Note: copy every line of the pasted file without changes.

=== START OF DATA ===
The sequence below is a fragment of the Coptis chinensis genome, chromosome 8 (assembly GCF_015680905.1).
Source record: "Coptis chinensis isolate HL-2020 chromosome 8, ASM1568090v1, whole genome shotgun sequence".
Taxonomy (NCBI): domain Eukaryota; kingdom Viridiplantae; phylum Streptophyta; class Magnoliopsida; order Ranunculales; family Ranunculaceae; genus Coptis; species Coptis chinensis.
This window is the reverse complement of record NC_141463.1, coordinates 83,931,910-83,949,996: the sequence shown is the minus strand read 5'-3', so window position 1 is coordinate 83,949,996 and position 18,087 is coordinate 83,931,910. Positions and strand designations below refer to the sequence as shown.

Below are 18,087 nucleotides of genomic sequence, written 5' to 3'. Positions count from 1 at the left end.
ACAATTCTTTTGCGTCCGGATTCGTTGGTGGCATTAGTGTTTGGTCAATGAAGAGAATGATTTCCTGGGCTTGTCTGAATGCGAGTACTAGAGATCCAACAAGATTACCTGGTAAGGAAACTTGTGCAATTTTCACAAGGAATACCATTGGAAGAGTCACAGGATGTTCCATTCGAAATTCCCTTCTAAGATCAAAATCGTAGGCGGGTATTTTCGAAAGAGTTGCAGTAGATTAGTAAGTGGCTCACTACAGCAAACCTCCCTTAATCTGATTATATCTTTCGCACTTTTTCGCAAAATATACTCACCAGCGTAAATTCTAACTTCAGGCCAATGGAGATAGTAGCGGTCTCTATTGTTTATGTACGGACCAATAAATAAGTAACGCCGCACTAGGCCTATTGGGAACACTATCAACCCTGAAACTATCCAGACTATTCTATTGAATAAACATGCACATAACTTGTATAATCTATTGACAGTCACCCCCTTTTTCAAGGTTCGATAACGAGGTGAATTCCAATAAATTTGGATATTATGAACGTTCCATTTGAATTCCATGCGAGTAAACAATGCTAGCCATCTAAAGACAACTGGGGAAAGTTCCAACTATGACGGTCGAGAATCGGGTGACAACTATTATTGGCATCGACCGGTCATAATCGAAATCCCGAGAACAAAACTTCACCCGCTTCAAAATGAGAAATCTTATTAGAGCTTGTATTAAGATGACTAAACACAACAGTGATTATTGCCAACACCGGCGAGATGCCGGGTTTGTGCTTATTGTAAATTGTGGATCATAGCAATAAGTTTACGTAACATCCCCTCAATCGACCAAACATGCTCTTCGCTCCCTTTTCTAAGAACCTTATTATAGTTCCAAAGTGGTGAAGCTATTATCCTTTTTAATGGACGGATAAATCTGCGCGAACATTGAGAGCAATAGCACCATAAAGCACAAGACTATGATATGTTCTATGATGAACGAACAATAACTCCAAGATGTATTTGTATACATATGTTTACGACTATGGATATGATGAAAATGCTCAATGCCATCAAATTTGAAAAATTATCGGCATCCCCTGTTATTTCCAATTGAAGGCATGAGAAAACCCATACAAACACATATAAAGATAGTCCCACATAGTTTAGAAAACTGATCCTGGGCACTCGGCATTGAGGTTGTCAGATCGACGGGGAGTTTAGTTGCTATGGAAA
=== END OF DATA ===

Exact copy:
The sequence below is a fragment of the Coptis chinensis genome, chromosome 8 (assembly GCF_015680905.1).
Source record: "Coptis chinensis isolate HL-2020 chromosome 8, ASM1568090v1, whole genome shotgun sequence".
Taxonomy (NCBI): domain Eukaryota; kingdom Viridiplantae; phylum Streptophyta; class Magnoliopsida; order Ranunculales; family Ranunculaceae; genus Coptis; species Coptis chinensis.
This window is the reverse complement of record NC_141463.1, coordinates 83,931,910-83,949,996: the sequence shown is the minus strand read 5'-3', so window position 1 is coordinate 83,949,996 and position 18,087 is coordinate 83,931,910. Positions and strand designations below refer to the sequence as shown.

Below are 18,087 nucleotides of genomic sequence, written 5' to 3'. Positions count from 1 at the left end.
ACAATTCTTTTGCGTCCGGATTCGTTGGTGGCATTAGTGTTTGGTCAATGAAGAGAATGATTTCCTGGGCTTGTCTGAATGCGAGTACTAGAGATCCAACAAGATTACCTGGTAAGGAAACTTGTGCAATTTTCACAAGGAATACCATTGGAAGAGTCACAGGATGTTCCATTCGAAATTCCCTTCTAAGATCAAAATCGTAGGCGGGTATTTTCGAAAGAGTTGCAGTAGATTAGTAAGTGGCTCACTACAGCAAACCTCCCTTAATCTGATTATATCTTTCGCACTTTTTCGCAAAATATACTCACCAGCGTAAATTCTAACTTCAGGCCAATGGAGATAGTAGCGGTCTCTATTGTTTATGTACGGACCAATAAATAAGTAACGCCGCACTAGGCCTATTGGGAACACTATCAACCCTGAAACTATCCAGACTATTCTATTGAATAAACATGCACATAACTTGTATAATCTATTGACAGTCACCCCCTTTTTCAAGGTTCGATAACGAGGTGAATTCCAATAAATTTGGATATTATGAACGTTCCATTTGAATTCCATGCGAGTAAACAATGCTAGCCATCTAAAGACAACTGGGGAAAGTTCCAACTATGACGGTCGAGAATCGGGTGACAACTATTATTGGCATCGACCGGTCATAATCGAAATCCCGAGAACAAAACTTCACCCGCTTCAAAATGAGAAATCTTATTAGAGCTTGTATTAAGATGACTAAACACAACAGTGATTATTGCCAACACCGGCGAGATGCCGGGTTTGTGCTTATTGTAAATTGTGGATCATAGCAATAAGTTTACGTAACATCCCCTCAATCGACCAAACATGCTCTTCGCTCCCTTTTCTAAGAACCTTATTATAGTTCCAAAGTGGTGAAGCTATTATCCTTTTTAATGGACGGATAAATCTGCGCGAACATTGAGAGCAATAGCACCATAAAGCACAAGACTATGATATGTTCTATGATGAACGAACAATAACTCCAAGATGTATTTGTATACATATGTTTACGACTATGGATATGATGAAAATGCTCAATGCCATCAAATTTGAAAAATTATCGGCATCCCCTGTTATTTCCAATTGAAGGCATGAGAAAACCCATACAAACACATATAAAGATAGTCCCACATAGTTTAGAAAACTGATCCTGGGCACTCGGCATTGAGGTTGTCAGATCGACGGGGAGTTTAGTTGCTATGGAAA